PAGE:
It seems like being able to reproduce from a single detached leaf would be so convenient that you'd think every plant would have figured out how to do it, but it's actually a pretty rare quality, limited mostly to succulents, most gesneriads,1 and a few random others.
One of the big problems when starting regular stem cuttings2 of a plant is that until there are roots to take up water from the soil (or rooting medium), the cutting will transpire3 a lot of water through the leaves. For some plants, like Ficus elastica, it's actually recommended that you either remove most of the leaves before trying to root the cutting, or that you cut the leaves in half, so that they'll be able to hang on to more of their moisture instead of transpiring it away.
My theory is that plants that can propagate from single leaves have this same problem, but even more so: they don't even have any stem in which to store water, so they run an even bigger risk of breathing all their water away. Therefore, the plants which are already adapted to hang on to their water, i.e., succulents, would be the ones that would have the easiest time getting by while they wait for roots to start. It's just a theory, and it doesn't account for some of the plants on the list so it's obviously not the entire story, but it seems more or less logical to me, anyway.
As ever, I'm open to additional suggestions, if the reader thinks of something I've left out.
Episcia cvv? (flame violet) -- ought to in theory, though I've never seen anybody say they did it, so I'm not sure about this.
Haemanthus albiflos (shaving brush plant, elephant's tongue)
some Hoya spp. -- by rumor only. Species like H. kerrii (sweetheart hoya) will root on individual leaves fairly easily, but I'm unclear about whether they'll produce new vines from a single leaf, or if so how long that might take.
Kalanchoe blossfeldiana (flaming Katy, florist's kalanchoe)
Kalanchoe bracteata 'Silver Teaspoons' -- see post.
Kalanchoe tomentosa (panda plant)
probably most Kalanchoe spp., really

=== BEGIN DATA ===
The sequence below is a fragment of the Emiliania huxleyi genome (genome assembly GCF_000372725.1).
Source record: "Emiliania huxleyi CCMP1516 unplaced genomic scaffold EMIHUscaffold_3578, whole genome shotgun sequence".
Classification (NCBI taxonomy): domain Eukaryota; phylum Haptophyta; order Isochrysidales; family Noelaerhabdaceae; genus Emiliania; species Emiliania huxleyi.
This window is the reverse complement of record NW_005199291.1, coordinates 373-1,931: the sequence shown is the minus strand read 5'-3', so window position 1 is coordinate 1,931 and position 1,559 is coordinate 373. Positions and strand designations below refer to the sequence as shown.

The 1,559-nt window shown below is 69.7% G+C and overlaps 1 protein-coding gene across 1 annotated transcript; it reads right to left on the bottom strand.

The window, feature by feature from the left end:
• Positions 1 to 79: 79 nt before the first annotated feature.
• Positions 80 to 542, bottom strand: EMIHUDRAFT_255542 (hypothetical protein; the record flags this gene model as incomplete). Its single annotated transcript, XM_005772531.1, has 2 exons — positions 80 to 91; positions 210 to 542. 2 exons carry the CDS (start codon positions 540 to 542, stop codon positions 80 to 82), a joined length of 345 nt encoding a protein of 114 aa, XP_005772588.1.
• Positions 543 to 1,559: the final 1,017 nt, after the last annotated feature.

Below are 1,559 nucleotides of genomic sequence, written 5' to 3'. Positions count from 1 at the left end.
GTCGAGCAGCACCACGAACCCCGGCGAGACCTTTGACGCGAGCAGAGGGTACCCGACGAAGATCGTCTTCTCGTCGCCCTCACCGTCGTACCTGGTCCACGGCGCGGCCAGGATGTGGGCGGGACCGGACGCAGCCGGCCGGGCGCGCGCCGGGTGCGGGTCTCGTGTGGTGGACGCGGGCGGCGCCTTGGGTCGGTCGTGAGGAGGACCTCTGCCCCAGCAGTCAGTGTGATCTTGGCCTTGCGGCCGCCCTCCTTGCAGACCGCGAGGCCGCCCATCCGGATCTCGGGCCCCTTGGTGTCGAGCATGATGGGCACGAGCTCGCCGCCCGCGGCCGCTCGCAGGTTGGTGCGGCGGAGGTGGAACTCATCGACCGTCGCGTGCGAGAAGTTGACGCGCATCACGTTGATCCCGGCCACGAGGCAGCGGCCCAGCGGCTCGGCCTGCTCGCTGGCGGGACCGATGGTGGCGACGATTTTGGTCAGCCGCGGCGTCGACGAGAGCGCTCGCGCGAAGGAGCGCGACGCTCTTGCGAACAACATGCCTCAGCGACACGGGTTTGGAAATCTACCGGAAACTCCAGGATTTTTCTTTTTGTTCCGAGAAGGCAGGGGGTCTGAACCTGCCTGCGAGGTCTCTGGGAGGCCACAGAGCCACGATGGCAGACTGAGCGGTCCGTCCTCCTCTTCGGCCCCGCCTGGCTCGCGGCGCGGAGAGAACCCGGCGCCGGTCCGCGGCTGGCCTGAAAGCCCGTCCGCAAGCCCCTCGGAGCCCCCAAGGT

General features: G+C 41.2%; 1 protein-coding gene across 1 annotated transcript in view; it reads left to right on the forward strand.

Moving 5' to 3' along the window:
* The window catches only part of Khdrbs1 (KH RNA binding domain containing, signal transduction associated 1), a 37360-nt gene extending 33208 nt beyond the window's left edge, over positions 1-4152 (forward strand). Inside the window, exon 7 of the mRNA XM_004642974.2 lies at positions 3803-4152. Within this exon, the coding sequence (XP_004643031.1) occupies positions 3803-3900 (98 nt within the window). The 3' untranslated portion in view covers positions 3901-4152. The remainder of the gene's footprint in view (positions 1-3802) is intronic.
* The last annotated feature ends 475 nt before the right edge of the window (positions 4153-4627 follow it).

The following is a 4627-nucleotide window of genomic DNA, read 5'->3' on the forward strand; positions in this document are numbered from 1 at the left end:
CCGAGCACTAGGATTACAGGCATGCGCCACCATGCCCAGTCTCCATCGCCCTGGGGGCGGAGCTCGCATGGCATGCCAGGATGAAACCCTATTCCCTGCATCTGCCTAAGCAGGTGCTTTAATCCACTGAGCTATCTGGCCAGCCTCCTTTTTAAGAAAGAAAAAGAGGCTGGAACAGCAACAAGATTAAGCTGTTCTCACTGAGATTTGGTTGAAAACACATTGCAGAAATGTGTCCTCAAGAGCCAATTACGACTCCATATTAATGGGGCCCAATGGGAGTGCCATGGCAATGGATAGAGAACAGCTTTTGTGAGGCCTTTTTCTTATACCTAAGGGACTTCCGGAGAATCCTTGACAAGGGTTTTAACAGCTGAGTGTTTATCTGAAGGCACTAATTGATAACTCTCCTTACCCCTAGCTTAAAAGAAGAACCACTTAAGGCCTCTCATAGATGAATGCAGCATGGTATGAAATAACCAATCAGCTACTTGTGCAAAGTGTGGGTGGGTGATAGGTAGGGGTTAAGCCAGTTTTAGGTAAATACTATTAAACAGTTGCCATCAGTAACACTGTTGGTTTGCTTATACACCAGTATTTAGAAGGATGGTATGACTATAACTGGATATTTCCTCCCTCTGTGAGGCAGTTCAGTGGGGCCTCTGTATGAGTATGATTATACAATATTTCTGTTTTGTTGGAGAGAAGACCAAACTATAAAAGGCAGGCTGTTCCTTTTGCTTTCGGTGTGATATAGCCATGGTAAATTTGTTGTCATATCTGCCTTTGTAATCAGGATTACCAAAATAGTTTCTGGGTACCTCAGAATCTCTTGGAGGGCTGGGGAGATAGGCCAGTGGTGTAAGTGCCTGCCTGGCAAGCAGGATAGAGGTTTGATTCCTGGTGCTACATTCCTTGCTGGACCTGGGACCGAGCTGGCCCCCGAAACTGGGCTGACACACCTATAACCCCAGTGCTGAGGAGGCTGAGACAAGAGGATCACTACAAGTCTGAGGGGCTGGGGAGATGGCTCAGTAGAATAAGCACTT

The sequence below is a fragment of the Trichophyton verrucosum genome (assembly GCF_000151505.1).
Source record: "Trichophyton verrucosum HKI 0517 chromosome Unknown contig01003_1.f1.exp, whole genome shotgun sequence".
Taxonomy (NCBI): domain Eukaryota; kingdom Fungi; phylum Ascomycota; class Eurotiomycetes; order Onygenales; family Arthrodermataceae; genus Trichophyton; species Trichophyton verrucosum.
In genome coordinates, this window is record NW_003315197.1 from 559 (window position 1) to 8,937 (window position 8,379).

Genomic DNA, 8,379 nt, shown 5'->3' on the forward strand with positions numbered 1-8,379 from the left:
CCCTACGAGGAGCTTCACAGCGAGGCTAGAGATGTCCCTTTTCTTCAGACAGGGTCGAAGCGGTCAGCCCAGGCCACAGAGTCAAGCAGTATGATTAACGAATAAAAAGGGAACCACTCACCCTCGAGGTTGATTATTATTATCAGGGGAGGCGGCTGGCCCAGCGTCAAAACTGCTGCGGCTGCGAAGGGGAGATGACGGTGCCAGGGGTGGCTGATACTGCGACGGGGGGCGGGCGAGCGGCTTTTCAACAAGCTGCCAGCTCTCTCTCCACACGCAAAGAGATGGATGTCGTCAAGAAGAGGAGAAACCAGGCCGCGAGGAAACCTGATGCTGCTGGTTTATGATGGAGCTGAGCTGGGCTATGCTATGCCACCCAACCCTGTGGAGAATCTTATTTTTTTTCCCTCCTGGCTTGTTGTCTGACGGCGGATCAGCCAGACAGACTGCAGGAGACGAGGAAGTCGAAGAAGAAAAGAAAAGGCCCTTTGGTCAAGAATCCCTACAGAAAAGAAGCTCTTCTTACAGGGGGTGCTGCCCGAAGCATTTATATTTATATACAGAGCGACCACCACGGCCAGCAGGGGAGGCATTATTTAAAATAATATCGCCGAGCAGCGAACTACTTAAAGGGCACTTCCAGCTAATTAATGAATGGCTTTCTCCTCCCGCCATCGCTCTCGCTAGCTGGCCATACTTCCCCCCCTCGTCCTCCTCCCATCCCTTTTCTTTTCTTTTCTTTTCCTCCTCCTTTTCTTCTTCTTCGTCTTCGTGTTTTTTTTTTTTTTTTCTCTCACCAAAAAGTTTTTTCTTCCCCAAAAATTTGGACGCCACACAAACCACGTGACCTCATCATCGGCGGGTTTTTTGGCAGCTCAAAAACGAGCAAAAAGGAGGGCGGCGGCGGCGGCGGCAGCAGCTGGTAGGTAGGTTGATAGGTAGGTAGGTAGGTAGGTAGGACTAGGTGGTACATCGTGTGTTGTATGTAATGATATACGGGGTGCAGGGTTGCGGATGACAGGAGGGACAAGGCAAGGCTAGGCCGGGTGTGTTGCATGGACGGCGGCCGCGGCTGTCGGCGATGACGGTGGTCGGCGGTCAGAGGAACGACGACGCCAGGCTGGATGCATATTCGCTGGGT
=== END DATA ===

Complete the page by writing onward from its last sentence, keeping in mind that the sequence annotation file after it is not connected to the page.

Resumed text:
Nematanthus cvv.? -- like Episcia: it's a gesneriad, so it ought to, but that doesn't mean it actually does. (Nematanthus leaves tend to be small, so they may not be able to store enough water for this to work.)
Peperomia argyreia (watermelon peperomia)
Peperomia scandens (false philodendron)
most Pinguicula spp. (butterworts)
Sansevieria trifasciata cvv. -- though some variegated varieties won't come true from leaves and can only be propagated via runners.
Sedum burrito, Sedum rubrotinctum, most other Sedum spp.
Streptocarpus cvv. -- usually propagated by leaf section cuttings, as for Begonia. New plants can only arise from the leaf midribs, so usually leaves are cut into chevron-shaped pieces and planted in vermiculite or a similar medium.
1 Gesneriad = one of the plants in the family Gesneriaceae. African violets (Saintpaulia) are the most commonly-encountered gesneriads, but Streptocarpus (cape primrose), Aeschynanthus (lipstick plant, goldfish plant), Nematanthus (guppy plant, goldfish plant), and Columnea are also sold pretty routinely.
2 Stem cutting = most commonly a short (3-4 inch / 8-10 cm) piece of stem, plus leaves or side branches or whatever, rooted in soil, water, or a sterile medium like vermiculite or perlite, for propagation. The most common method of do-it-yourself plant propagation.
3 Transpiration = the loss of water through pores on the leaf surface. Most plants have these pores (called stomata) open during the day, where they can take in carbon dioxide and release oxygen. Along with oxygen, a certain amount of water is also lost, depending on the temperature, humidity, wind, and so forth. In a plant which is growing normally, the roots replace the water lost to transpiration by taking new water up from the soil.
4 Petiole = the "stem" connecting a leaf to the plant's main stalk.
5 It's not a particularly good sign, but it doesn't mean that everything's lost, either.